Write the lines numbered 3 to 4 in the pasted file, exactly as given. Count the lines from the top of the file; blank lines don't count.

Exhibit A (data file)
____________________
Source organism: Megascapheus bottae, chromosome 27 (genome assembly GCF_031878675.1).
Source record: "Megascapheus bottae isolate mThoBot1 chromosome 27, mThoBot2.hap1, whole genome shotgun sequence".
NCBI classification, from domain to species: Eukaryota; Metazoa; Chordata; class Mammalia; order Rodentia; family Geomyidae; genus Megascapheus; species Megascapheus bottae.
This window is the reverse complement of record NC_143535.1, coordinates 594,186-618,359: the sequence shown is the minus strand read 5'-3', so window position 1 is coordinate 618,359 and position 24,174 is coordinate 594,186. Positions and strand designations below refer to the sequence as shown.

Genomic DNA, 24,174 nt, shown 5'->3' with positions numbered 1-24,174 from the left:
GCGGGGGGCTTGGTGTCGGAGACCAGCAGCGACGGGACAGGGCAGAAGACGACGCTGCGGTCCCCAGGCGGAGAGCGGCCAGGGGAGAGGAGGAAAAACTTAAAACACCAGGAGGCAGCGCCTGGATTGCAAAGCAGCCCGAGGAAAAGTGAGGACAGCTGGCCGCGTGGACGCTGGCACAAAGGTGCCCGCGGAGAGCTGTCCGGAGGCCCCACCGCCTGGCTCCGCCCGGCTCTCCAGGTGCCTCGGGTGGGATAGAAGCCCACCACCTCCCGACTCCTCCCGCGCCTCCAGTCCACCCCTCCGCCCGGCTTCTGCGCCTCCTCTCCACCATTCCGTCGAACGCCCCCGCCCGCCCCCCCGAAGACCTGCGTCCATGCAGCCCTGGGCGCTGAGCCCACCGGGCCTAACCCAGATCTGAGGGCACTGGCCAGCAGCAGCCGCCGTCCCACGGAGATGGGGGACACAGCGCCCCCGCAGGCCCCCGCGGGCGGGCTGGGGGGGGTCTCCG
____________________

NCBI classification, from domain to species: Eukaryota; Metazoa; Chordata; class Mammalia; order Rodentia; family Geomyidae; genus Megascapheus; species Megascapheus bottae.
This window is the reverse complement of record NC_143535.1, coordinates 594,186-618,359: the sequence shown is the minus strand read 5'-3', so window position 1 is coordinate 618,359 and position 24,174 is coordinate 594,186. Positions and strand designations below refer to the sequence as shown.